on 1 November 2007
David J. Rothkopf was a junior member of the Clinton administration. In this fascinating book, he studies the post-1947 record of the American foreign policy élite, the National Security Council and its staff, about 200 people. This exclusive establishment, which he actually calls an `aristocracy', is the part of the US ruling class that runs national policy across Republican and Democrat administrations.
He contrasts 1947 with post-2001, finding `a stunningly different set of conclusions about what to do with American power and prestige'. He supports the multilateralism of NATO, the Marshall Plan, the IMF, the World Bank and the UN, under the slogan of globalisation, and argues against Bush's unilateralism, which puts the USA `above and beyond the influence of global institutions or the rule of law'. He agrees with Carter's national security advisor, Zbigniew Brzezinski, that terrorism is a tactic not an enemy.
He notes `the debacle in Iraq', yet misunderstands the region completely when he writes, "it is the decay of Middle Eastern civilisation that is the threat to us." Not the US state's unpopular alliances with the Saudi and Israeli states then!
He describes the USA's whole political system as suffering "an irresponsible separation between the will of the majority of America and the will of the representatives of the American people." But if the people's supposed representatives do not represent them, how can this be a democracy?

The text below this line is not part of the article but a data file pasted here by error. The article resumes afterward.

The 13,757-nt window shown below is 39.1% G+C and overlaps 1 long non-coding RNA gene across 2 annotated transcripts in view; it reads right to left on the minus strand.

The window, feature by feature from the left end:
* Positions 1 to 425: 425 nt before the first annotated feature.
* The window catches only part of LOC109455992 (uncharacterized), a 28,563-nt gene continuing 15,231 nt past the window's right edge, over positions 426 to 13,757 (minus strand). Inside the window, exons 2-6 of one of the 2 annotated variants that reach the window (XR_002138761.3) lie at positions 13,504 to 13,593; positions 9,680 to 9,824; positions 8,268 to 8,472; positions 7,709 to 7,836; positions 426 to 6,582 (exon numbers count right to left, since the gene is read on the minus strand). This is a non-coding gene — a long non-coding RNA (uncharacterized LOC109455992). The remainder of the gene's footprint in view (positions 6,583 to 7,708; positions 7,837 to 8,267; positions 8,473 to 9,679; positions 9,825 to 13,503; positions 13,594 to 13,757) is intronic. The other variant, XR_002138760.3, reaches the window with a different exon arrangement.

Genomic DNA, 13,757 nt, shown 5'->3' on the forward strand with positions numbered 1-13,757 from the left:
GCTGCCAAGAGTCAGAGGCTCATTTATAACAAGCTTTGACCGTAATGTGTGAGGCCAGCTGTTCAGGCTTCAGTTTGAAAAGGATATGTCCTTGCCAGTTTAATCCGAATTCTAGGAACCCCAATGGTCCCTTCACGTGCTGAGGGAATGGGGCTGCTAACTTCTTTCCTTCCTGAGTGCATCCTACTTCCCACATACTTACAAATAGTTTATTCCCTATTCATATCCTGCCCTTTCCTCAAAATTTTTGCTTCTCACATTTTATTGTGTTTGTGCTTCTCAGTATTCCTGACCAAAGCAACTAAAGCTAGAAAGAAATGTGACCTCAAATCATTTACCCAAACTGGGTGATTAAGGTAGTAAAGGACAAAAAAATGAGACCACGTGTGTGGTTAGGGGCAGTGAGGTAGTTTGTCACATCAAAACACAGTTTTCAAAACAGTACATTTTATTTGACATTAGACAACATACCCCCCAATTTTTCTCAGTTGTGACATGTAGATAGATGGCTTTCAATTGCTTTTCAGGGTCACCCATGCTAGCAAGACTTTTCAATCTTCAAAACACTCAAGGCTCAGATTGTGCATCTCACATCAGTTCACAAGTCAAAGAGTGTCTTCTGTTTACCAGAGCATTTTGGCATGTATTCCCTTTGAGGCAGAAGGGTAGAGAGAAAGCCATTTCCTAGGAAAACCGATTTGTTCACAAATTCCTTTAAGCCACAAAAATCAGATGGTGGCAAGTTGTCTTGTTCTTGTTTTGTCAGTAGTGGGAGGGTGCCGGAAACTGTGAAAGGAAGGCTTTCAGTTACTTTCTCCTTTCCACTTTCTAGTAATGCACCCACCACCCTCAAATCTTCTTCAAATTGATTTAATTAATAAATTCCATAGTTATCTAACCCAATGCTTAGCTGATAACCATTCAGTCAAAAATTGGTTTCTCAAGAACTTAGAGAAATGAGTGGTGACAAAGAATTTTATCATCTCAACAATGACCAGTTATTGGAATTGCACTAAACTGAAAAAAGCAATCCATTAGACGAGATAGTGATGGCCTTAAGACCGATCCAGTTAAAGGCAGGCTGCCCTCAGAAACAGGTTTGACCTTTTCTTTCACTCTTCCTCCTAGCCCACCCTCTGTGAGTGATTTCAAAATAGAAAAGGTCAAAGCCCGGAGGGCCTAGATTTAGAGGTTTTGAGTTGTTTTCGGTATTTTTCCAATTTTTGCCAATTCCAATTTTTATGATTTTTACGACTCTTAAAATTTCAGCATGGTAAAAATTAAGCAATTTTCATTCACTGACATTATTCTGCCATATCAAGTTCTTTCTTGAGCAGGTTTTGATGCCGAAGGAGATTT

Finally, Rothkopf warns, "The real strategic threats come from those who would offer an alternative to our leadership." These "will argue that our system has exacerbated rather than resolved basic problems of inequity in the world." With some justice, since, as he admits, "the majority of the world's population are today effectively disenfranchised from reaping the benefit of the world we have been leading." If this US leadership, exercised through the institutions which he so admires, has not benefited the majority of the world's people, what good is it?
on 5 June 2005
For this new book by David J. Rothkopf, one can ignore the cover and title as sales hype for the book for this is a solid history and analysis of the NSC from around 1945 to the present day; it is a 550 page book in small font so it is fairly detailed and lengthy, generally an impressive book in terms of volume of information, detail, and scope; the book is mainly text and notes but it has a few pictures. It gives an up close look at the workings of the NSC for various administrations going back to approximately 1945 - 46, and The National Security Act of July 26, 1947, which was used to create the National Security Council under Truman. The early role of the NSC was to coordinate other departments and act mostly in an advisory role to the preseident.